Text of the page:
If ever there were a time when a name would go down in history as the greatest of leaders, it would be now; the one who unified humanity in the struggle to preserve life on planet Earth, and from that struggle began an era within which a human civilisation emerged, living in peace, and as part of nature. A civilisation that over time would see the human species expand to the outer limits of our galaxy. We can imagine it, therefore it must be possible.

Bathurst and a heartbreaking find by the Molong creek.

So, Newcastle to Dunedoo, and then onto Dubbo and Wellington just north of which I found two spokes on the rear wheel were broken. No choice but to continue fingers crossed there would be no more surprises. From Wellington I continued down the Mitchell Highway and just passed Molong and looking for a place to camp, I found what looked like a rest stop with a memorial to the war dead by the side of a creek. There were other monuments but the sun setting I didn’t stop to check them out but rather followed a track that appeared to lead to an area where I might camp. At the end of the track there were concrete blocks with pictures of children who had been, I suppose you could say, ‘transported to Australia’ from England between the nineteen thirties and seventies. I’d heard about them, and how only recently were they given an apology and some financial compensation. Continuing passed the track, pushing the bike and trailer through knee-high grass, I found a billabong next to which were good sitting rocks, trunks of fallen trees and long grass, a great place to camp.

With the tent set up, the last light of day above the hills behind me, I imagined scores of children coming to this place, maybe spotting platypus, as I did sitting on a log, sipping a coffee. Later in the night, a full moon rose, I thought I heard laughter.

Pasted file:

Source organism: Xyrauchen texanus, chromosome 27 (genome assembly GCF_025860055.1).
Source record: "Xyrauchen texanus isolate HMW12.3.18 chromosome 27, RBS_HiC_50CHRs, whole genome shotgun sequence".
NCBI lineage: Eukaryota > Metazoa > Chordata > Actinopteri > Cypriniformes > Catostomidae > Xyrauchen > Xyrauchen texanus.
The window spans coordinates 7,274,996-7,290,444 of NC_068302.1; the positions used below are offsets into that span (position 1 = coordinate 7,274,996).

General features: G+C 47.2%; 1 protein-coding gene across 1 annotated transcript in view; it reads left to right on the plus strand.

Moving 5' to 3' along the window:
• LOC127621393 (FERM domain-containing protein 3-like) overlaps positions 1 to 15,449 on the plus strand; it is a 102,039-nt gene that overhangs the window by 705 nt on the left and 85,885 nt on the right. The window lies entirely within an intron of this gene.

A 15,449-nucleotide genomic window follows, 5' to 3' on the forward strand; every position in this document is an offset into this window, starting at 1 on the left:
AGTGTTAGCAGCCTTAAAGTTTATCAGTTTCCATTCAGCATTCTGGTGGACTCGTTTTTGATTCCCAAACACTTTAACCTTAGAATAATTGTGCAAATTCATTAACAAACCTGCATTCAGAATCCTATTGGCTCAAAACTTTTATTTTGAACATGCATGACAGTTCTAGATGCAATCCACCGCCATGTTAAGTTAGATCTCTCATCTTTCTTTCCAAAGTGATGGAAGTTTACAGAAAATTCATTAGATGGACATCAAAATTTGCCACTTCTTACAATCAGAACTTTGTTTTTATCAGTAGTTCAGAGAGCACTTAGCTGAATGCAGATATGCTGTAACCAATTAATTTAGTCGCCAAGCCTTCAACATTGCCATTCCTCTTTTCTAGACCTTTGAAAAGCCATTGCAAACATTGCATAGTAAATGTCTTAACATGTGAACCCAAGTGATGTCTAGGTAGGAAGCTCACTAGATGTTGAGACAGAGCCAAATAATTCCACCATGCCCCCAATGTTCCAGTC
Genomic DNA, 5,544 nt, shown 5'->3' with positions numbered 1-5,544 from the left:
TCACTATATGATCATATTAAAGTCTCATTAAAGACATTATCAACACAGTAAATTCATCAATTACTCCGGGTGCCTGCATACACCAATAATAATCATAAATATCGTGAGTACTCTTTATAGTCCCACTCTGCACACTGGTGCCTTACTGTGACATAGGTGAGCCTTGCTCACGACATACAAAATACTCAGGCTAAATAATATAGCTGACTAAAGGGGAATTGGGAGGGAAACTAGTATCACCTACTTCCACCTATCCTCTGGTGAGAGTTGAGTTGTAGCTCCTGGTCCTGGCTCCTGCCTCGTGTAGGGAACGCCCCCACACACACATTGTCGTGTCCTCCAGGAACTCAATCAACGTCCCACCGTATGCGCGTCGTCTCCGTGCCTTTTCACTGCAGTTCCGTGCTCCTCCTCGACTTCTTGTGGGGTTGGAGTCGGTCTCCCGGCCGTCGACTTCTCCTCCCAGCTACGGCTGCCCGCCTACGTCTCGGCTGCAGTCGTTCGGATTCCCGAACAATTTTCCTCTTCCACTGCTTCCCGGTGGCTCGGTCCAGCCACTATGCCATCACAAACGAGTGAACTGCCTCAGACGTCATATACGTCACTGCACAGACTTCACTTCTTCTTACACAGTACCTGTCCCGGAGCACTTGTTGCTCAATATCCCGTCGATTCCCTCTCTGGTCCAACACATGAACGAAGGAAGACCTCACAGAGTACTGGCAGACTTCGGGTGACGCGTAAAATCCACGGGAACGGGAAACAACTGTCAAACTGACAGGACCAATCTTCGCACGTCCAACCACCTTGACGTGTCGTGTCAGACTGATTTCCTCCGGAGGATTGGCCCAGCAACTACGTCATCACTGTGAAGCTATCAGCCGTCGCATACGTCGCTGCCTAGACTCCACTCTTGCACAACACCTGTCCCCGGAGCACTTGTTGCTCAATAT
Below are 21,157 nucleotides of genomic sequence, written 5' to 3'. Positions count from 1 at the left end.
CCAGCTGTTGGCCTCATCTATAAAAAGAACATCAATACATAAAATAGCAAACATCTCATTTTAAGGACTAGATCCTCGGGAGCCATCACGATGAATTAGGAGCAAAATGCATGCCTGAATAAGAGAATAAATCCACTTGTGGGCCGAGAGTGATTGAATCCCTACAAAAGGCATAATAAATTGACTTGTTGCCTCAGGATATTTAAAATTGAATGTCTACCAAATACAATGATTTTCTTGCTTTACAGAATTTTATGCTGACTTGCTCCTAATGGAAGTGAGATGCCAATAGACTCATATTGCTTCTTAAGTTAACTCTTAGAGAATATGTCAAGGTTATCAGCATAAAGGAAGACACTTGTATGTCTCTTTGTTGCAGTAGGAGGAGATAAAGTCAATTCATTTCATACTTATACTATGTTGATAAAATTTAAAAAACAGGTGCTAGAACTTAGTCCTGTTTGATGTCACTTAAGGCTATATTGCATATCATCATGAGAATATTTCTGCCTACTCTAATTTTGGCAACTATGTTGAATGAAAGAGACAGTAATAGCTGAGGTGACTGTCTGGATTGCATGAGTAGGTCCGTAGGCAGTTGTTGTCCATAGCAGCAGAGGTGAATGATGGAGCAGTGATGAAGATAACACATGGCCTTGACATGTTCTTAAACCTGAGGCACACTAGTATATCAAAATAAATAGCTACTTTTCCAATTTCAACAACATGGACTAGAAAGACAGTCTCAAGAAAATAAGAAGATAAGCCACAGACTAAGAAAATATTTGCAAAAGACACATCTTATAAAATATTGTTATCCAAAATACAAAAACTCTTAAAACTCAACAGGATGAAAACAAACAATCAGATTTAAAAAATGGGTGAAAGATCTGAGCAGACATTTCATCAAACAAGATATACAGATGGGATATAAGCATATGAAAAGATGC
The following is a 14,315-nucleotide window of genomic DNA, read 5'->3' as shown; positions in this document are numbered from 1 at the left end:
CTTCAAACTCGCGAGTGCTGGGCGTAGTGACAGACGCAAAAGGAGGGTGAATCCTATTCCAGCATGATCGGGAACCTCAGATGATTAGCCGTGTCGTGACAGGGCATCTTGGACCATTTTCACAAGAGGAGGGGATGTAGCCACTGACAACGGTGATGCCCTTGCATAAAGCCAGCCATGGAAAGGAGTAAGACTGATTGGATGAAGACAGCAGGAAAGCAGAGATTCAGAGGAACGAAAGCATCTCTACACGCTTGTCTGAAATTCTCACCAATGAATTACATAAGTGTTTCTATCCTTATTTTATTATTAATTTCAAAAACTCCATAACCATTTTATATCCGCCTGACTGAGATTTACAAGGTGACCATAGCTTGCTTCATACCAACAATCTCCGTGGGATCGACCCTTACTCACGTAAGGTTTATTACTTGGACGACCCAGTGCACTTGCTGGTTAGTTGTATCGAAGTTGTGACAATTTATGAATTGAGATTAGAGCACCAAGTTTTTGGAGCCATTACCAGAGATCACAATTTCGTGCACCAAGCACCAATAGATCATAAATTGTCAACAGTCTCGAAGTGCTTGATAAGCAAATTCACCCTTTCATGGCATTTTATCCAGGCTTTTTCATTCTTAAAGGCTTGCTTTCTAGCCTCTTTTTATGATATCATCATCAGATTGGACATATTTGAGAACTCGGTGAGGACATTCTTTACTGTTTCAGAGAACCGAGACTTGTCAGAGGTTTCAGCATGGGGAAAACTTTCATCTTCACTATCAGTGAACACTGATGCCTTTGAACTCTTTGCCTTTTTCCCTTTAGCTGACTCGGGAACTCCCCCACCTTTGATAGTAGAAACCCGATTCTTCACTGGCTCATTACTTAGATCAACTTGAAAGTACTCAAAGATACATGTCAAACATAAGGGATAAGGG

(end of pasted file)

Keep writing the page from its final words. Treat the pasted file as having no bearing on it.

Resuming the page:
In the morning, before getting back on the bike to continue the ride to Orange, I walked around the other monuments and found lists of names, some with ages, the oldest children were thirteen, the youngest just four. Several hundred had been sent from England to a farm school located just across the highway, and from memory of an interview of a survivor, they were not told it was a one way trip, they thought they were going on a holiday. Text on a plaque told of the physical, emotional and sexual abuse they suffered at Fairbridge Farm School in New South Wales.

The children were given a new set of clothes and a cardboard suitcase when they turned seventeen, and were sent on their way to face life on their own. The boys often became farmhands on remote sheep stations, the girls. domestic servants. Reading on, the text said the site of the monument was where the children escaped the cruelty of the school to play by the creek.

In the words of today’s generation, Mad Respect.

The site is just south of Molong along the Mitchell Highway, do stop if driving that way, and give those brave kids a bit of your time.

Today, I arrived in Bathurst hoping to catch a train back to Sydney, but the track damage caused by recent floods has as yet not been repaired, so will have to ride across the Blue Mountains. It’s going to be tough, I’ll dedicate the pain to those I thought I heard laughing.

No time to be weak.

Have to agree with retired four star Wesley Clark, Ukraine is just the first ex-Warsaw block nation Putin wants back under Russian control. At the very least we should make a direct attack on Russia something its military commanders would fear to be imminent, which would leave them with two choices; continue to support Putin and see Russia destroyed with or without use of nuclear weapons, those in the west should be on high alert and probably are, or remove Putin and his cronies from power and call an election. The Russian military are not mad, the reason Putin sits as far as possible from senior commanders when further proving to them his brain has suffered a short circuit. The Russian military might soon wake up to the fact their duty to the Russian people is to remove the corrupt, degenerate criminals in the Kremlin.

Agree.